Hypothyroid results please help : Hi I’m a... - Thyroid UK

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Hypothyroid results please help


Hi I’m a hypothyroid I was born with it and have had it all my life. I’m 24 and have symptoms of being very sweaty all the time achey joints and need approximately 2 hour naps every day to get through.

iso I got some bloods done they just did a tft my tsh was 4.9 and my T4 was 17. I was really surprised because I would have thought my t4 was way higher because I am sweating buckets... does anyone have any suggestions ?


6 Replies

Could you add the lab ranges to the blood test results? We need these to interpret results accurately as lab ranges vary from lab to lab and country to country. It looks like you need more levothyroxine but can't be sure as no lab ranges included in your text.

Tsh 0.4-5 mine is 4.9

T4 - 10-24 mine is 17

It seems really strange because I only usually sweat this much when I’m really high/too high. I currently take 100mcg levothyroxine one day and 125mg the next.

Thanks Claire

Most people need a TSH of around 1 or even sometimes a little lower to be symptom free. Have you had an evaluation of vitamin levels, particularly vitamin D? It's very common for people with thyroid disease to be low and it can cause symptoms.

Ask your doctor to check B12, folate, ferritin and vitamin D. When you have the results, post them here for good advice.


Welcome to our forum, and you have my sympathy and most of the other members' too in that you've never known good health.

At present your TSH is far too high but that's due to ignorant doctors and endocrinologists believing that if the TSH is 'somewhere' in the range - in your case up to 4.9 that we are on sufficient.

We need optimum thyroid hormones to bring TSH to 1 or lower and a Free T4 and Free T3 in the upper part of the ranges. The latter are rarely tested.

My personal opinion is that as you've never had a working thyroid gland that you do need a combination of T3/T4 which might work wonders for you, and due to whoever treats you is happy with your TSH result which is too high.

We all have to read, learn and ask questions - as you are doing and we can finally get the good health we deserve - if only the NHS will again prescribe T3 which was withdrawn due to exorbitant costs by the providers and it is being investigated at present in the Lords.

Levothyroxine is an inactive hormone - it has to convert to T3 (liothyronine) and it is this hormone which runs our whole metabolism from head to toe and we have millions of T3 receptor cells which need T3 - our heart and brain need the most.

Many source their own T3 at present due to it being removed from the NHS. It would seem to me that the Thyroid Organisations took the chance to have it removed as they believe that levothyroxine is sufficient to bring good health. On this forum we know that not everyone does and doses prescribed are usually too low to keep the TSH somewhere in the range - never mind if it is at the top instead of near bottom.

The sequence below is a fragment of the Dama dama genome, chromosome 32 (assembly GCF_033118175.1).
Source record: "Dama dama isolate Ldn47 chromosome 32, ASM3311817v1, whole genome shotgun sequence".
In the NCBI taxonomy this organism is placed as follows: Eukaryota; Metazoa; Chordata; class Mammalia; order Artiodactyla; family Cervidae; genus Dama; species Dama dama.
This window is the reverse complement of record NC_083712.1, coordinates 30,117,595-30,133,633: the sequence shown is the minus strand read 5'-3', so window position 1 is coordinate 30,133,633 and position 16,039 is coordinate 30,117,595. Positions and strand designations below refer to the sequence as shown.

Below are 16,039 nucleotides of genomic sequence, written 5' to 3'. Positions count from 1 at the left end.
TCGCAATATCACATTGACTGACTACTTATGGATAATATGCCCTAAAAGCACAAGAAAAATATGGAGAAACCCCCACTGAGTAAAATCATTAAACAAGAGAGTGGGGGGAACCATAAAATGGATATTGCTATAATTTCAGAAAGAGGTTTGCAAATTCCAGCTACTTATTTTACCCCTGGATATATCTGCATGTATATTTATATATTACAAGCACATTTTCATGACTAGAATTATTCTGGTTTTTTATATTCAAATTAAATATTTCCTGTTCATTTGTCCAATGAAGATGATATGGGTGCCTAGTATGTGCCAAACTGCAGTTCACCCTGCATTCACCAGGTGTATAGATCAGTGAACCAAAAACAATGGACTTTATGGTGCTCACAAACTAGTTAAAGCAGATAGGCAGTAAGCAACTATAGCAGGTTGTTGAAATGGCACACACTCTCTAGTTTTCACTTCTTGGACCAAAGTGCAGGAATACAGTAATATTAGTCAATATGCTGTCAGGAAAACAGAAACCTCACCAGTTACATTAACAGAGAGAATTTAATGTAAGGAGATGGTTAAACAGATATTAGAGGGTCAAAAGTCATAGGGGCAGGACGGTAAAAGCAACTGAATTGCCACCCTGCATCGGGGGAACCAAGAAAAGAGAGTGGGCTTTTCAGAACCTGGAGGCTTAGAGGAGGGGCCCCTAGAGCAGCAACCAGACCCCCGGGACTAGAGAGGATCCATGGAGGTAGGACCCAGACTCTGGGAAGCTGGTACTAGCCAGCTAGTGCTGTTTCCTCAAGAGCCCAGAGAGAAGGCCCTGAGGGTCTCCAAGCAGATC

Request a new blood test - if GP or lab wont do them you can get private home pin-prick tests from one of our three recommended labs. If you decide to do so make sure you are well-hydrated a couple of days before for blood draw. Or surgery may draw blood for you but you'd have to check.

All blood tests for thyroid hormones have to be at the very earliest, fasting (you can drink water) and allow a gap of 24 hourws between last dose of levo and test and take afterwards.

Always get a print-out of your results, for your own records, and if you have a query you can post them.

Your GP should also test B12, Vit D, iron, ferritin and folate. Everything is to be at optimum - not just in range.

Also, the original thyroid hormone can be sourced privately - it is the very original and first introduced in 1892 but that has also been withdraw. It is called NDT i.e. Natural Dessicated Thyroid Hormones and has been in use (in various forms) since. It contains all of the hormones a healthy gland would produce. Like all thyroid hormones it is trial and error as it is a personal choice and obviously one you want to remove your symptoms.

I am not medically qualified but had undiagnosed hypothyroidism undetected by many of the professionals I sought for help in diagnosing why I was so unwell. None did and I diagnosed myself.

Sweating is a sign of a problem with your metabolism of some kind. People with hypothyroidism get it as well as people with hyperthyroidism. I used to get alternate night sweats and shivers until my hypothyroidism was sorted out, as though my metabolism was swinging around from hot to cold. Do you have any other symptoms? As Nanaedake says, your TSH needs to be around 1. We say this because an academic study of lots of people in Norway with healthy thyroids found that something like 95% have a TSH between 0.5 and 1.5.

Have you changed brands of thyroxine. I found Teva brand made me sweat terribly and had to change them.


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